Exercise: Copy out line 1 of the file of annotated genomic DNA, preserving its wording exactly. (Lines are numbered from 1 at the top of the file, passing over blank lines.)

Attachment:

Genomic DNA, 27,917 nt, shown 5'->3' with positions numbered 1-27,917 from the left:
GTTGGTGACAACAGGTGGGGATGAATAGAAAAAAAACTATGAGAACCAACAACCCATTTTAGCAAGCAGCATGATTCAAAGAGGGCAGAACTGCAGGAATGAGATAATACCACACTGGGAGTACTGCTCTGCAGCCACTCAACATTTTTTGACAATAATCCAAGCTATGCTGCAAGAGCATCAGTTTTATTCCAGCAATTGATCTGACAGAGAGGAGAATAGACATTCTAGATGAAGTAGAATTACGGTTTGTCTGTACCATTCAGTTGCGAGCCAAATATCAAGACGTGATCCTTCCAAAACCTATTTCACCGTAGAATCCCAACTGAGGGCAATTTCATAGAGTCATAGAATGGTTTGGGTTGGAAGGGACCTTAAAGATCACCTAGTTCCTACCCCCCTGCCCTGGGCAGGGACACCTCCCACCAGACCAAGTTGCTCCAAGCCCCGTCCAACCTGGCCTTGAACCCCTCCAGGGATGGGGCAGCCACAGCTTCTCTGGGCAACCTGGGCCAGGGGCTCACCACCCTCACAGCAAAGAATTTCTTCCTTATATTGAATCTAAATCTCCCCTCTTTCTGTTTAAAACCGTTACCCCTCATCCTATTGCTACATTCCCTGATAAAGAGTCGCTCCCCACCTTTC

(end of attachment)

Genomic DNA, 27,917 nt, shown 5'->3' with positions numbered 1-27,917 from the left: